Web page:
Timeline of knowledge about galaxies, clusters of galaxies, and large-scale structure


Timeline of galaxies, clusters of galaxies, and large-scale structure of the universe

Pre-20th century


Early 20th century


Mid-20th century


  • 1953 Gérard de Vaucouleurs discovers that the galaxies within approximately 200 million light-years of the Virgo Cluster are confined to a giant supercluster disk,
  • 1954 Walter Baade and Rudolph Minkowski identify the extragalactic optical counterpart of the radio source Cygnus A,
  • 1959 — Hundreds of radio sources are detected by the Cambridge Interferometer which produces the 3C catalogue. Many of these are later found to be distant quasars and radio galaxies
  • 1960 Thomas Matthews determines the radio position of the 3C source 3C 48 to within 5",
  • 1960 Allan Sandage optically studies 3C 48 and observes an unusual blue quasistellar object,
  • 1962 Cyril Hazard, M. B. Mackey, and A. J. Shimmins use lunar occultations to determine a precise position for the quasar 3C 273 and deduce that it is a double source,
  • 1962 Olin Eggen, Donald Lynden-Bell, and Allan Sandage theorize galaxy formation by a single (relatively) rapid monolithic collapse, with the halo forming first, followed by the disk.
  • 1963 Maarten Schmidt identifies the redshifted Balmer lines from the quasar 3C 273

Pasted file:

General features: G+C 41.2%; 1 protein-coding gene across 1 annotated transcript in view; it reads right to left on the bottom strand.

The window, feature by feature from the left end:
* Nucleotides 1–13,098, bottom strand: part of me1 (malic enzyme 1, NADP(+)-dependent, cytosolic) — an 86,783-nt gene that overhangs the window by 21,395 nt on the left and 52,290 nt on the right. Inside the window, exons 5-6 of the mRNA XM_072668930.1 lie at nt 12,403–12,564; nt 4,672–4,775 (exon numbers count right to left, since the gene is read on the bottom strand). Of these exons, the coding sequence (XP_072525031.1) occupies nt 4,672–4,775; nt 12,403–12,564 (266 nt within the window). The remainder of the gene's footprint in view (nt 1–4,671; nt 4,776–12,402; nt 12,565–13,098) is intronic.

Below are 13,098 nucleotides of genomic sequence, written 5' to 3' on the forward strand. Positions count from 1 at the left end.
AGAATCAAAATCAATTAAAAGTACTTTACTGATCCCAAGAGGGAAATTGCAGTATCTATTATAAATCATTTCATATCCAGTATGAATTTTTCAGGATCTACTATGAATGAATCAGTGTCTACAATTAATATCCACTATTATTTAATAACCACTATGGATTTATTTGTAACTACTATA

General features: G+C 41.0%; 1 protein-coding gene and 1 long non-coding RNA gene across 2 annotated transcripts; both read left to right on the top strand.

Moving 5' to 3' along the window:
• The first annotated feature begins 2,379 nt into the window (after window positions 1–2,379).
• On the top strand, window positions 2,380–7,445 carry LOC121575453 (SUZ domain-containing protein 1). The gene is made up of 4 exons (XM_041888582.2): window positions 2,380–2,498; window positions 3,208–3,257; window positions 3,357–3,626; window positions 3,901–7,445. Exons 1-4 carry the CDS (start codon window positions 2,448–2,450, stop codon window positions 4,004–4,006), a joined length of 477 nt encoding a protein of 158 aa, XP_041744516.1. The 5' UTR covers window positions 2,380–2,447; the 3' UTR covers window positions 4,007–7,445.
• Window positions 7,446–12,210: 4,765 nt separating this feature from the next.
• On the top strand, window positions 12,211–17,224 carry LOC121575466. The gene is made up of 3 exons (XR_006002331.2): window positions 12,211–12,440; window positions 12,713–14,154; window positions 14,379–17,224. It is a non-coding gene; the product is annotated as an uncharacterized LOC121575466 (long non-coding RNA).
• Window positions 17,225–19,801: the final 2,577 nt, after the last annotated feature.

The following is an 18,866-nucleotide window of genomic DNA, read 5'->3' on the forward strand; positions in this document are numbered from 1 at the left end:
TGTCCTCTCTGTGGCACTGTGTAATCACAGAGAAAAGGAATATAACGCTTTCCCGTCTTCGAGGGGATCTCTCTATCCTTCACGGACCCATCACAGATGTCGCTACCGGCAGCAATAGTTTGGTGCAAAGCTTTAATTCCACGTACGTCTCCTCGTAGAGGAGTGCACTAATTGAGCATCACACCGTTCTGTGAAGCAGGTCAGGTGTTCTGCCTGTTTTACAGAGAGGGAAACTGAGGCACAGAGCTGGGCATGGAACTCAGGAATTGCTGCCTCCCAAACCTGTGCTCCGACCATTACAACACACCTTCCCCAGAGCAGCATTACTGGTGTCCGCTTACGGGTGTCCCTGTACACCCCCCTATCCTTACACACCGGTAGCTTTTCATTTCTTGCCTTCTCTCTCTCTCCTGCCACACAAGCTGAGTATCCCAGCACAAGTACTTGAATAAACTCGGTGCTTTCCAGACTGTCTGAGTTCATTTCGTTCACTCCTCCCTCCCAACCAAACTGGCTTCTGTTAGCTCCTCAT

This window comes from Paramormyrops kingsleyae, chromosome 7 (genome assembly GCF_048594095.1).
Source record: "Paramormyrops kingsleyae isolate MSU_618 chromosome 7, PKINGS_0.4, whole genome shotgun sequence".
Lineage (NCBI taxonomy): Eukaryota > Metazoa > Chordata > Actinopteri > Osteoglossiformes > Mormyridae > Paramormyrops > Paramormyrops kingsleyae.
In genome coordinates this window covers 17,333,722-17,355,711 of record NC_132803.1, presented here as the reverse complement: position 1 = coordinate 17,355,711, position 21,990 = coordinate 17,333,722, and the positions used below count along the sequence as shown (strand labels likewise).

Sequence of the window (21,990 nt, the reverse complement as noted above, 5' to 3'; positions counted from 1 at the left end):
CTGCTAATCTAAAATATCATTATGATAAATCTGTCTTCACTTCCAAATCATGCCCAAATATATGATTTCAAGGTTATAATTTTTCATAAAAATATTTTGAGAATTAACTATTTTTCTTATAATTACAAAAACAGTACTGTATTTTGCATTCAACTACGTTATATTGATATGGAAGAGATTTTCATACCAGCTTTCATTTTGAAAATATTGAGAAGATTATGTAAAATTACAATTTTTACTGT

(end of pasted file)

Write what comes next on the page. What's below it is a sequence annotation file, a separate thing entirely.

• 1973 Jeremiah Ostriker and James Peebles discover that the amount of visible matter in the disks of typical spiral galaxies is not enough for Newtonian gravitation to keep the disks from flying apart or drastically changing shape,
  • 1973 — Donald Gudehus finds that the diameters of the brightest cluster galaxies have increased due to merging, the diameters of the faintest cluster galaxies have decreased due to tidal distention, and that the Virgo cluster has a substantial peculiar velocity,
  • 1974 B. L. Fanaroff and J. M. Riley distinguish between edge-darkened (FR I) and edge-brightened (FR II) radio sources,
  • 1976 Sandra Faber and Robert Jackson discover the Faber-Jackson relation between the luminosity of an elliptical galaxy and the velocity dispersion in its center. In 1991 the relation is revised by Donald Gudehus,
  • 1977 R. Brent Tully and Richard Fisher publish the Tully–Fisher relation between the luminosity of an isolated spiral galaxy and the velocity of the flat part of its rotation curve,
  • 1978 Steve Gregory and Laird Thompson describe the Coma supercluster,
  • 1978 Donald Gudehus finds evidence that clusters of galaxies are moving at several hundred kilometers per second relative to the cosmic microwave background radiation,
  • 1978 Vera Rubin, Kent Ford, N. Thonnard, and Albert Bosma measure the rotation curves of several spiral galaxies and find significant deviations from what is predicted by the Newtonian gravitation of visible stars,
  • 1978 Leonard Searle and Robert Zinn theorize that galaxy formation occurs through the merger of smaller groups.

Late 20th century


Early 21st century


See also


References


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